by EL Putnam
Entering the gallery, I am struck by the complex subtlety of sound. The quiet is loaded between sonified pulses and crackles of noise, building with an unmeasured pace through the cohesion of the three artists, David Stalling, Anthony Kelly, and Harry Moore. Irregular rhythms and semblances of melodies drift in and out. In what can be considered a Cageian silence, attention is drawn to ambient contributions — the slip of zipper, the clacking of heals on stone from the hall, the chatter of passersby. The bareness of the improvised composition match the structure of some of the architectural plans on the wall, stripping buildings down to geometric impressions. As the artists continue to play, the sounds take on a range of textures, from Anthony Kelly’s rumbling noise to David Stalling’s omnipresent tones and Harry Moore’s delicate slips of melody. The interplay of sound and quiet that emerges from the collective playing of these artists through handmade and modified instruments, combined with electronics, creates a sonic compliment to the visions of house and home of the gallery’s exhibition. With bows barely scraping strings in controlled grips, echoes of an invisible house fill the space — an uncanny form with its settling foundation and shifting walls; the sound is sculptural.
Not quite music and not quite noise, the performance of these artists emphasizes the sonification of gestures, predicated on the art of restraint. The mood shifts and another movement emerges. Energy builds as the artists take visual and sonic cues from each other; acts of improvisation that hinge on corporeal communication. The sound takes on an unassuming weight, not attempting to overpower the foreign noises that sneak around corners, like muffled music playing from speakers in a distant room. Even though the artists and audience stand apart, dispersed throughout the gallery, there is an intimacy that we share in the common experience of listening.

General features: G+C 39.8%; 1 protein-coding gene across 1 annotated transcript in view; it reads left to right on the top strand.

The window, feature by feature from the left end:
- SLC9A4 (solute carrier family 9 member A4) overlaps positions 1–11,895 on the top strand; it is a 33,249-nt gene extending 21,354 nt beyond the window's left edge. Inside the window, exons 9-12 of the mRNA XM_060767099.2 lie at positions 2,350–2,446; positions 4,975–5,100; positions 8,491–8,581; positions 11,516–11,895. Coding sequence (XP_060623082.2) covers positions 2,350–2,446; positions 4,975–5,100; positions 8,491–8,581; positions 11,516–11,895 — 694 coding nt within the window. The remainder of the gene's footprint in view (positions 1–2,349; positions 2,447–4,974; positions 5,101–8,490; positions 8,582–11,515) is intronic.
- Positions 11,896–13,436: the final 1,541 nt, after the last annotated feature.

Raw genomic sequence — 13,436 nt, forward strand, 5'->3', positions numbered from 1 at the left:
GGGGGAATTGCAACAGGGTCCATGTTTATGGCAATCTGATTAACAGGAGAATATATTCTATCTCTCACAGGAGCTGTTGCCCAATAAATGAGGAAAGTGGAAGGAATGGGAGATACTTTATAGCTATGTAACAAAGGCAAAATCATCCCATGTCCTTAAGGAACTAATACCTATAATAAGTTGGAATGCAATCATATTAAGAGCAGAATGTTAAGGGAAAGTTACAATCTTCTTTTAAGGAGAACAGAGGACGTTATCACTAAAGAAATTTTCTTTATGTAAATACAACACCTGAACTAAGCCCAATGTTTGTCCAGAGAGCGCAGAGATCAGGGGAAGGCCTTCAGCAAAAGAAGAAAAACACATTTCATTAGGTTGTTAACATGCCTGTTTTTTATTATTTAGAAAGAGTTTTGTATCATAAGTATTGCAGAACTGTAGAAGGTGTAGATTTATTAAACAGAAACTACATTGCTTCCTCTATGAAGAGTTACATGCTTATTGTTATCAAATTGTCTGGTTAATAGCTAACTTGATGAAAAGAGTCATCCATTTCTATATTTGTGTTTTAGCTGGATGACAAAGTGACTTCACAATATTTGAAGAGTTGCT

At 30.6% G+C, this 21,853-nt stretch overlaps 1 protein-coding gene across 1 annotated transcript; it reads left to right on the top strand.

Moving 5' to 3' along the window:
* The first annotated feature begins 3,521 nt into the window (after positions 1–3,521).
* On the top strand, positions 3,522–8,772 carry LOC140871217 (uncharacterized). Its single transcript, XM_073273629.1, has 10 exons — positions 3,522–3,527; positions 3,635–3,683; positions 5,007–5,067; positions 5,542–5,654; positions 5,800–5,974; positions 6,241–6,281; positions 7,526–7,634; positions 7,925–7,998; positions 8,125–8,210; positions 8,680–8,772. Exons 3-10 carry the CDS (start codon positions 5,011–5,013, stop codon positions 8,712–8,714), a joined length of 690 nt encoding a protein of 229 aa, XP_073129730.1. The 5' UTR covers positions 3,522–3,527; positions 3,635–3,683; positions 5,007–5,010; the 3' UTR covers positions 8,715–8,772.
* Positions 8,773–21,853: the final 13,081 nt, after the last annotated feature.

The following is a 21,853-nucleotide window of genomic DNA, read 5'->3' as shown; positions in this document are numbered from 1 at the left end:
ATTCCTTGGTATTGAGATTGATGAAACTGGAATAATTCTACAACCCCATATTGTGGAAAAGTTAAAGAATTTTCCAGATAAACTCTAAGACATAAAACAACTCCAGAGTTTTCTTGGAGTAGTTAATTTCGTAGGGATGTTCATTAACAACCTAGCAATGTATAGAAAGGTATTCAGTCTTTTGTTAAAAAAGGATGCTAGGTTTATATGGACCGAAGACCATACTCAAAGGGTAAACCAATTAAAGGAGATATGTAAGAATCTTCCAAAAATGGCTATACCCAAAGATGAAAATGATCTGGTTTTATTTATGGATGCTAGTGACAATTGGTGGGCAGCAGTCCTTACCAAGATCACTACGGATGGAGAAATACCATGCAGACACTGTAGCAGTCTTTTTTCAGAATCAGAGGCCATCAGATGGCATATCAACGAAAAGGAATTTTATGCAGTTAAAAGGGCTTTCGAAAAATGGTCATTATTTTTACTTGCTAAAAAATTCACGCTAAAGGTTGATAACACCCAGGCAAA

At one point, it becomes evident that the energy is fading. Despite the shifting sensations throughout, there is not really a climax to speak of — rather, coalescing pulsations of energy that shift depending on the level of contributions from the artists. There is a lingering presence of sounds that roll back from the edge of an abyss, only to sputter out and get lost in the revving of a motorcycle from the street, letting the sounds to melt into silence. No applause follows; just subtle smiles and nods that confirm an end. Once the sounds dissipate, I walk through the room taking a look at the drawings and plans of houses placed behind glass vitrines. Presenting residential architecture designated for different parts of Ireland, with some designs realized and others not, I take note of the rough texture of the paper that offers a visual compliment to what I just experienced sonically.
Sounding Space, with David Stalling, Anthony Kelly, and Harry Moore, took place at the Irish Architectural Archive on 28 March in response the current exhibition House and Home. Photos by author.